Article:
Allies United, If Only in Memory

June 07, 1994

The D-Day commemorations showed what Allied powers can accomplish when they act in unity, in this case achieving with grace and clarity the act of mutual remembrance.

It was a good show, from the pomp surrounding the heads of state to the derring-do of septuagenarian parachutists. The laughs were in the right places, and the tears. The young president of the United States carried out his role in these proceedings with respect, intelligence and dignity.

When President Clinton, President Francois Mitterrand of France, Queen Elizabeth of the United Kingdom, President Vaclav Havel of the Czech Republic, President Lech Walesa of Poland and Queen Beatrix of the Netherlands jointly perform symbolic action, the world takes note.

The unity of the Allies in war a half-century ago gave rise to near-universal condemnation of their disunity earlier. The belief was widely held -- it can never be proved or disproved -- that joint political action to deter aggression before World War II would have prevented the suffering and tragedy of the joint military action during it.

One looks round the world at trouble-spots today in vain if seeking unity of purpose among the larger and disinterested powers that must -- if anyone will -- keep the peace.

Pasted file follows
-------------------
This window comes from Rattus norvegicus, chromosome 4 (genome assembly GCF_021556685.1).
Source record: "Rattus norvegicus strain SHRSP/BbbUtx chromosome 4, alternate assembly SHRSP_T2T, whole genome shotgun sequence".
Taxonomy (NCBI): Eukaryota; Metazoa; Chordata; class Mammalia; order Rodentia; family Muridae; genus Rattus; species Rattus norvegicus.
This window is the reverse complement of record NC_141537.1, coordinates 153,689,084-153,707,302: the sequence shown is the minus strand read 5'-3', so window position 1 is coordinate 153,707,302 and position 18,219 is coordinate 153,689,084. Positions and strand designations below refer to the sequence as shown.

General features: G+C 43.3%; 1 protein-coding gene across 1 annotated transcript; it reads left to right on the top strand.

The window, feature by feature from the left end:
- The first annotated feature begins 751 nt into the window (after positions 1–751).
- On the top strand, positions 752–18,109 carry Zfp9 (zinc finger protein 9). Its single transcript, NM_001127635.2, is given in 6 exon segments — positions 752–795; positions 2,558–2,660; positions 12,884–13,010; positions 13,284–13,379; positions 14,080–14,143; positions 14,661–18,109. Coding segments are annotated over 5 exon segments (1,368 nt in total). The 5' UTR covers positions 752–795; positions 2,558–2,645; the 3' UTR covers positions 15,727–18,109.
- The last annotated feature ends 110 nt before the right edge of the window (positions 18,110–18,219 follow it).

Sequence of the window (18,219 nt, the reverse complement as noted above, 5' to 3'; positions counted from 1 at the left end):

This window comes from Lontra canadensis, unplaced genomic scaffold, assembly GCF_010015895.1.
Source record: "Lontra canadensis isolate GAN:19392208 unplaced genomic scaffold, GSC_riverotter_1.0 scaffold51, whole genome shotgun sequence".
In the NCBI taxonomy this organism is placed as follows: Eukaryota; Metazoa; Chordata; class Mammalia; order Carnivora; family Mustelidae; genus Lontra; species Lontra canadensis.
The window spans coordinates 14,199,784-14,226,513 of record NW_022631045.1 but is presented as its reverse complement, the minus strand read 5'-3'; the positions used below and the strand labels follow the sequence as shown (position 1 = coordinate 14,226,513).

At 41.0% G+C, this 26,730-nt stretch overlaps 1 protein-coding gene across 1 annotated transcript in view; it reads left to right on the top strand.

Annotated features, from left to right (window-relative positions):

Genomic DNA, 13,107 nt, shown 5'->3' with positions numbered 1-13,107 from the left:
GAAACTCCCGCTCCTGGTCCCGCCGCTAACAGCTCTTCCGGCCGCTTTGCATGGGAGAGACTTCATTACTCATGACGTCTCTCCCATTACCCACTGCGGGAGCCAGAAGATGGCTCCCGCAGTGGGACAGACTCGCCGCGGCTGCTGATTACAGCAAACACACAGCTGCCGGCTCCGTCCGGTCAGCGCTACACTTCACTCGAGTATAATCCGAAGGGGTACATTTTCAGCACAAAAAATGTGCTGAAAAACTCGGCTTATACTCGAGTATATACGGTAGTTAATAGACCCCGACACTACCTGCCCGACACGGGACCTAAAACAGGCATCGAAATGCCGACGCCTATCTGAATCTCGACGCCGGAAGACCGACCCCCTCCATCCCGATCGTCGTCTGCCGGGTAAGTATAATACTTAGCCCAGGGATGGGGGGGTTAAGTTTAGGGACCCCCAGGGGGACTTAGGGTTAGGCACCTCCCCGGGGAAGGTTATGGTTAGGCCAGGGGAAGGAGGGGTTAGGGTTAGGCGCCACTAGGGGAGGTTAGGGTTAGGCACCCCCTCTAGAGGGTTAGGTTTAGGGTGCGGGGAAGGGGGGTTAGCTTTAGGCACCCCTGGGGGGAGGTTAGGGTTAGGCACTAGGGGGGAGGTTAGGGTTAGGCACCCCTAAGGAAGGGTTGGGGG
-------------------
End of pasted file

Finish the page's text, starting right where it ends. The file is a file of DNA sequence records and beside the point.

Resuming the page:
France, Britain, Russia and the United States cannot jointly do something about Bosnia because they cannot agree on what outcome they wish to see. France, Canada, the U.S. and the Organization of American States cannot agree on joint action respecting Haiti. Russia, South Korea, China and the United States cannot agree on a course of action to keep North Korea's nuclear ambitions in harness. Nor can the world community agree on a course of action to end suffering in Rwanda.

The prayers and praise in Normandy attest to the courage and unity of purpose of millions of men and women and the sacrifice of mostly young men. When President Clinton spoke of the gratitude for growing up in freedom that he owed to the dead and missing and maimed of his father's generation, he spoke for the nation.

But the proceedings also implied the failings of disunity in the 1930s that made the terrible sacrifices of the war years necessary, and that finally provoked the purposeful alliance.

There was much that was decent, unselfish and transcendently good about the D-Day observances yesterday. How much better if these qualities carry over to guide with common and humane values the vision of these same nations, as they try to cope with the new world disorder in the years ahead.

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